Illinois Governor, Chicago Mayor, Dignitaries
Pay Tribute to Pulaski at Polish Museum

Malgorzata Kot welcomes guests to the Polish Museum.

Malgorzata Kot welcomes guests to the Polish Museum.

“We are a nation of immigrants,” said Illinois Governor Bruce Rauner during the March 5 celebration of Pulaski Day at the Chicago’s Polish Museum of America. Chicago Mayor Rahm Emanuel invoked his own family’s immigration to America and noted, “May Chicago always be a place that welcomes immigrants.” Rauner and Emanuel were among some 20 political and community leaders who paid tribute to Casimir Pulaski. Pulaski fought for Poland’s freedom and then with George Washington during the American Revolution. He is known as the “hero of two countries” and “father of the American cavalry.”

Tadeusz Terlikowski

Most notable among some 300 Pulaski Day guests at the museum was Tadeusz Terlikowski, 100-year-old World War II survivor who escaped from German-occupied Poland and fought against the Nazis in Polish Fighter Squadron 303 in the British Royal Air Force. Squadron 303 was one of 16 Polish squadrons in the RAF and had the highest scoring of the those squadrons during the Battle of Britain as well as the highest ratio of enemy aircraft destroyed to their own lost. Terlikowski was honored by Brig. General Cezary Wisniewski, Deputy Defense and Military Attache at the Polish Embassy in Washington D.C. Wisniewski spoke about the present-day military alliance between Poland and the United States, which has some 4,000 troops now training in Poland.

While the annual Pulaski Day program at the museum offers state and local political figures an opportunity to make their support for the Polish community known to Polish American voters, this year it also offered a respite from the toxic polarization that pervades political discussion in the USA. Disagreement with the Trump administration’s views on immigration threaded its way through the speeches, but agreement over the democratic ideals that Pulaski represents held the program together.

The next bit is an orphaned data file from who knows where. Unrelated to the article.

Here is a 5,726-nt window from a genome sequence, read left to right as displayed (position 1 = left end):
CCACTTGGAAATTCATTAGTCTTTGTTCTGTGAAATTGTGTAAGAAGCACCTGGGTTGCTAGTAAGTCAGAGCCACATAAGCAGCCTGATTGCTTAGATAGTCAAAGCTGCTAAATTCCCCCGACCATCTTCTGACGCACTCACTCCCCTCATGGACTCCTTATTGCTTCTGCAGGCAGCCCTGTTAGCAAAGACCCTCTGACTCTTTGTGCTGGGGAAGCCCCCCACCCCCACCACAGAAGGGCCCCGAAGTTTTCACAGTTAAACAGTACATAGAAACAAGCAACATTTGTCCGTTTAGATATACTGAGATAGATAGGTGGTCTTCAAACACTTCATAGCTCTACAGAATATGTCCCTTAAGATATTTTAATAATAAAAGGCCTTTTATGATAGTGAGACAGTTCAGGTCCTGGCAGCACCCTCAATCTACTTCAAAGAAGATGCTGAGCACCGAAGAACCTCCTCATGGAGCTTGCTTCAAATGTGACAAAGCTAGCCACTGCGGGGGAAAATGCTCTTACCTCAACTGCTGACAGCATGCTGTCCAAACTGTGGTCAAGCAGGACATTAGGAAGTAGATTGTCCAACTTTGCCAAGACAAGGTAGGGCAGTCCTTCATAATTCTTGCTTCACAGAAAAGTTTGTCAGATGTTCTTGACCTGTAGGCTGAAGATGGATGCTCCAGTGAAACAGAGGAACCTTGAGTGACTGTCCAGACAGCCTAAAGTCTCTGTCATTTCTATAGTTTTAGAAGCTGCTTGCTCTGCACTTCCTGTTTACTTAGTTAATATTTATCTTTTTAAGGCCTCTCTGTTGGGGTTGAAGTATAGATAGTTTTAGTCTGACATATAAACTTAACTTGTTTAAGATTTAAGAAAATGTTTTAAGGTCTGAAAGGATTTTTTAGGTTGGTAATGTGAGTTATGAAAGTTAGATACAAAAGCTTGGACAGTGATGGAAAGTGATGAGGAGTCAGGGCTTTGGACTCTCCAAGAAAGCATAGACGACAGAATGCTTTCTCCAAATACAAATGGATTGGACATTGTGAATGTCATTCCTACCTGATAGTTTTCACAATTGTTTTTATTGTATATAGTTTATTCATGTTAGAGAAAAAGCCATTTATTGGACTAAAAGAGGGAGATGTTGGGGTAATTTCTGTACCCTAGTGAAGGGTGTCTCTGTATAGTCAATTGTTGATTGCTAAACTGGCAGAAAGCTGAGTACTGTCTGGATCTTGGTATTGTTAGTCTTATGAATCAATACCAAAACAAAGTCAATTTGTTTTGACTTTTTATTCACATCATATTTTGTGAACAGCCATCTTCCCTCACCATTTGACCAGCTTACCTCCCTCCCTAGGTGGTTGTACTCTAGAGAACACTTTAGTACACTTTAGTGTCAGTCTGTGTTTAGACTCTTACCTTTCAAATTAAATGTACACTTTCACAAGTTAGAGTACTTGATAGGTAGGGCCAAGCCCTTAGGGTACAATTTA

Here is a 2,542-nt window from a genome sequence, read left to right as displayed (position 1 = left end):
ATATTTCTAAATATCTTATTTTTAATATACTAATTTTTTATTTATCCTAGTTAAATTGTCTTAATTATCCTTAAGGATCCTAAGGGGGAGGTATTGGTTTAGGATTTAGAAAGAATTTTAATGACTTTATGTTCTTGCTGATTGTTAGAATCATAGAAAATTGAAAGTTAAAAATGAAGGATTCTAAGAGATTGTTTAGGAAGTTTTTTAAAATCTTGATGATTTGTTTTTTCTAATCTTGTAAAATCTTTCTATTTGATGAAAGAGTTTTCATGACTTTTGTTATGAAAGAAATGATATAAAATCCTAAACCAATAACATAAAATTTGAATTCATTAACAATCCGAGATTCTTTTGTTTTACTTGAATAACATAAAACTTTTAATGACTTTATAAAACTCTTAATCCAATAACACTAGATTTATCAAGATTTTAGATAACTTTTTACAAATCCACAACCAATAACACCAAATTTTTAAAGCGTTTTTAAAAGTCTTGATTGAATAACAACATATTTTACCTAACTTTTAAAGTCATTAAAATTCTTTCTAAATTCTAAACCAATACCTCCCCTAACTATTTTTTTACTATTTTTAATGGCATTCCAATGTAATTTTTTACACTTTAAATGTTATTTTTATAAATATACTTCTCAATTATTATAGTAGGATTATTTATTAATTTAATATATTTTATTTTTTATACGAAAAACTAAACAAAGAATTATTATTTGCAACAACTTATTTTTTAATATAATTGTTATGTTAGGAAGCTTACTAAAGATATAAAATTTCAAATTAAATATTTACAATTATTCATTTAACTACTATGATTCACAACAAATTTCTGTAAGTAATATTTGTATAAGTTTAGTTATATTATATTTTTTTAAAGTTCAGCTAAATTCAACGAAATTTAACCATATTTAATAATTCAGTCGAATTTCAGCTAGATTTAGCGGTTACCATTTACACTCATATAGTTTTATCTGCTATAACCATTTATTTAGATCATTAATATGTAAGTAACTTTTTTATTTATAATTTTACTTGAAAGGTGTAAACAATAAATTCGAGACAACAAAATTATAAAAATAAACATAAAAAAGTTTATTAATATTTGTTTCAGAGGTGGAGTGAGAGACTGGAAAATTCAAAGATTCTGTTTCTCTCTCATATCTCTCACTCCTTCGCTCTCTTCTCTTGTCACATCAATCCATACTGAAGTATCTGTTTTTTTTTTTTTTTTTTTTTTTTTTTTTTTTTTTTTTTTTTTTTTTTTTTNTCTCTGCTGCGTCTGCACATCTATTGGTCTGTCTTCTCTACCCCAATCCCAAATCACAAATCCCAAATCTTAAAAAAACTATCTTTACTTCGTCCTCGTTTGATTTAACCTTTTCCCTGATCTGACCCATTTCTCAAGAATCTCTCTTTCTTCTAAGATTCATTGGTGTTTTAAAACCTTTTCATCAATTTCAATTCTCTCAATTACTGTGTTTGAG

Cook County Board President Toni Preckwinkle observed that “America is great because people have come from all over the world to make it so.” She came as close as anyone came to a real political dig when she expressed dismay over some of the negative portrayals President Trump–without mentioning his name–has lobbed against immigrants and certain countries. The message from others, such as Illinois Comptroller Susana Mendoza and Appellate Judge Aurelia Pucinski, was that Polonia needs to vote and leaders in the Polish community should be more vocal in demanding, for example, voting instructions in Polish. State Representative Robert F. Martwick Jr. added,”You get the government you deserve, and you can change it. Step up and make it the government you want.”

Cook County Treasurer Maria Pappas, a longtime friend of the Polish Museum of America noted that “this museum cannot work on words alone,” and promptly presented a $2,000 donation to the PMA. With 2018 being the 100-year anniversary of Poland’s reestablishment as an independent nation after World War I, Pappas led the crowd in singing “Sto Lat,” the Polish “Happy Birthday” song, which means “100 Years.”

There were no political barbs or disagreements over the fundamental American values for which Pulaski and other Polish heroes fought, the values of “faith, family, hard work, freedom, friendship, and democracy,” as Rauner put it. As African American Chicago Alderman Walter Burnett Jr., who represents the 27th ward where the Polish Museum is located, said, “Pulaski did not fight and die only for Polish people’s freedom; he fought for mine.”

Rauner also announced that Polish President Andrzej Duda would be visiting Chicago in May, and that this year he himself would be taking his first trip to Europe as governor and his first stop would be Poland.

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